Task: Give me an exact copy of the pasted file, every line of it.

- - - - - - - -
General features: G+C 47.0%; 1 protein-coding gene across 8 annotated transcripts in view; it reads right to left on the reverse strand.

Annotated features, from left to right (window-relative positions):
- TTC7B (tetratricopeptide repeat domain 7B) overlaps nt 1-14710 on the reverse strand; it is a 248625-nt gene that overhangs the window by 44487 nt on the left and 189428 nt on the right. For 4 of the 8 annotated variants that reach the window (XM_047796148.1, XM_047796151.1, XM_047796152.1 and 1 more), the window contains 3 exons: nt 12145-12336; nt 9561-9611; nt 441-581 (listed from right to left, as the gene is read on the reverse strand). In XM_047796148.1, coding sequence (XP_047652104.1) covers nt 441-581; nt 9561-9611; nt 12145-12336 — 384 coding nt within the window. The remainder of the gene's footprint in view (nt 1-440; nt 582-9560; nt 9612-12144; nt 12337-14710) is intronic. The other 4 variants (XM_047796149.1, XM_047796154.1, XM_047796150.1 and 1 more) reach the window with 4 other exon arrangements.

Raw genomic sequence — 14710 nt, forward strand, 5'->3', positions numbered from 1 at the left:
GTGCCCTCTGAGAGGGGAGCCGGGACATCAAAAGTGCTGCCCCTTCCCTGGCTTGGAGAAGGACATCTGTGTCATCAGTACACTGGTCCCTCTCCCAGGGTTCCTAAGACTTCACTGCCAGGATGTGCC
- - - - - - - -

General features: G+C 47.0%; 1 protein-coding gene across 8 annotated transcripts in view; it reads right to left on the reverse strand.

Annotated features, from left to right (window-relative positions):
- TTC7B (tetratricopeptide repeat domain 7B) overlaps nt 1-14710 on the reverse strand; it is a 248625-nt gene that overhangs the window by 44487 nt on the left and 189428 nt on the right. For 4 of the 8 annotated variants that reach the window (XM_047796148.1, XM_047796151.1, XM_047796152.1 and 1 more), the window contains 3 exons: nt 12145-12336; nt 9561-9611; nt 441-581 (listed from right to left, as the gene is read on the reverse strand). In XM_047796148.1, coding sequence (XP_047652104.1) covers nt 441-581; nt 9561-9611; nt 12145-12336 — 384 coding nt within the window. The remainder of the gene's footprint in view (nt 1-440; nt 582-9560; nt 9612-12144; nt 12337-14710) is intronic. The other 4 variants (XM_047796149.1, XM_047796154.1, XM_047796150.1 and 1 more) reach the window with 4 other exon arrangements.

Raw genomic sequence — 14710 nt, forward strand, 5'->3', positions numbered from 1 at the left:
GTGCCCTCTGAGAGGGGAGCCGGGACATCAAAAGTGCTGCCCCTTCCCTGGCTTGGAGAAGGACATCTGTGTCATCAGTACACTGGTCCCTCTCCCAGGGTTCCTAAGACTTCACTGCCAGGATGTGCC